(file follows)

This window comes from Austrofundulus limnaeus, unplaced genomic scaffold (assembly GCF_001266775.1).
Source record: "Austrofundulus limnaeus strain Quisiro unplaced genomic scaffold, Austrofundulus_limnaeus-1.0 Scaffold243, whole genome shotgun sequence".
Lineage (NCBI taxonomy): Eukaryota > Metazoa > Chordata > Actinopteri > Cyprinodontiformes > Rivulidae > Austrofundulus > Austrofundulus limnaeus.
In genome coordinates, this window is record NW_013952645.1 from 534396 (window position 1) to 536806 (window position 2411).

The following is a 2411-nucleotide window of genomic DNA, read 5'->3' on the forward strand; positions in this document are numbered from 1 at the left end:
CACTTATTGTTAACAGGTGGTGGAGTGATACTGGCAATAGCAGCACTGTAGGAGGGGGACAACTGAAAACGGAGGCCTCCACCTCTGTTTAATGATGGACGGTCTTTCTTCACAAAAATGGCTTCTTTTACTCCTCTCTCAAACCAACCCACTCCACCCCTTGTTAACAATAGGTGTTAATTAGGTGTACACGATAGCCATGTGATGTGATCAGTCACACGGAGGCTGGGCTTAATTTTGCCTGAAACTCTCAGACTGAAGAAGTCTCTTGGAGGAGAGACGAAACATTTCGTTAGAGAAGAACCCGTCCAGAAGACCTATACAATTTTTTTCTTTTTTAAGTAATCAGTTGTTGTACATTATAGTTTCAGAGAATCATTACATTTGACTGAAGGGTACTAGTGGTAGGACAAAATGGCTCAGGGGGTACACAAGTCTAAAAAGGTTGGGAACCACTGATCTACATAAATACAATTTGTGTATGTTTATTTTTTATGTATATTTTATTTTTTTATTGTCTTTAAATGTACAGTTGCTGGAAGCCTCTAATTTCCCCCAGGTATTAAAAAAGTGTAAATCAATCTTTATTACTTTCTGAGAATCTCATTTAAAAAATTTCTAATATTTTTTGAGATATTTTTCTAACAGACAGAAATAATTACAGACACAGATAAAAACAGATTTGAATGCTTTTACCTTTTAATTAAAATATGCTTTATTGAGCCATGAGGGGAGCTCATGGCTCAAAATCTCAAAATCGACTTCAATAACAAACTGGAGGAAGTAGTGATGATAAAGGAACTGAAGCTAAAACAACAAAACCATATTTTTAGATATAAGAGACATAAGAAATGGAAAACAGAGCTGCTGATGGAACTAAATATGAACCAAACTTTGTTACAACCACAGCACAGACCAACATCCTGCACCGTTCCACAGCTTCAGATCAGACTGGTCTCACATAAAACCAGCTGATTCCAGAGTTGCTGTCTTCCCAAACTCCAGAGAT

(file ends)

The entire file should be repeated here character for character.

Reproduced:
This window comes from Austrofundulus limnaeus, unplaced genomic scaffold (assembly GCF_001266775.1).
Source record: "Austrofundulus limnaeus strain Quisiro unplaced genomic scaffold, Austrofundulus_limnaeus-1.0 Scaffold243, whole genome shotgun sequence".
Lineage (NCBI taxonomy): Eukaryota > Metazoa > Chordata > Actinopteri > Cyprinodontiformes > Rivulidae > Austrofundulus > Austrofundulus limnaeus.
In genome coordinates, this window is record NW_013952645.1 from 534396 (window position 1) to 536806 (window position 2411).

The following is a 2411-nucleotide window of genomic DNA, read 5'->3' on the forward strand; positions in this document are numbered from 1 at the left end:
CACTTATTGTTAACAGGTGGTGGAGTGATACTGGCAATAGCAGCACTGTAGGAGGGGGACAACTGAAAACGGAGGCCTCCACCTCTGTTTAATGATGGACGGTCTTTCTTCACAAAAATGGCTTCTTTTACTCCTCTCTCAAACCAACCCACTCCACCCCTTGTTAACAATAGGTGTTAATTAGGTGTACACGATAGCCATGTGATGTGATCAGTCACACGGAGGCTGGGCTTAATTTTGCCTGAAACTCTCAGACTGAAGAAGTCTCTTGGAGGAGAGACGAAACATTTCGTTAGAGAAGAACCCGTCCAGAAGACCTATACAATTTTTTTCTTTTTTAAGTAATCAGTTGTTGTACATTATAGTTTCAGAGAATCATTACATTTGACTGAAGGGTACTAGTGGTAGGACAAAATGGCTCAGGGGGTACACAAGTCTAAAAAGGTTGGGAACCACTGATCTACATAAATACAATTTGTGTATGTTTATTTTTTATGTATATTTTATTTTTTTATTGTCTTTAAATGTACAGTTGCTGGAAGCCTCTAATTTCCCCCAGGTATTAAAAAAGTGTAAATCAATCTTTATTACTTTCTGAGAATCTCATTTAAAAAATTTCTAATATTTTTTGAGATATTTTTCTAACAGACAGAAATAATTACAGACACAGATAAAAACAGATTTGAATGCTTTTACCTTTTAATTAAAATATGCTTTATTGAGCCATGAGGGGAGCTCATGGCTCAAAATCTCAAAATCGACTTCAATAACAAACTGGAGGAAGTAGTGATGATAAAGGAACTGAAGCTAAAACAACAAAACCATATTTTTAGATATAAGAGACATAAGAAATGGAAAACAGAGCTGCTGATGGAACTAAATATGAACCAAACTTTGTTACAACCACAGCACAGACCAACATCCTGCACCGTTCCACAGCTTCAGATCAGACTGGTCTCACATAAAACCAGCTGATTCCAGAGTTGCTGTCTTCCCAAACTCCAGAGAT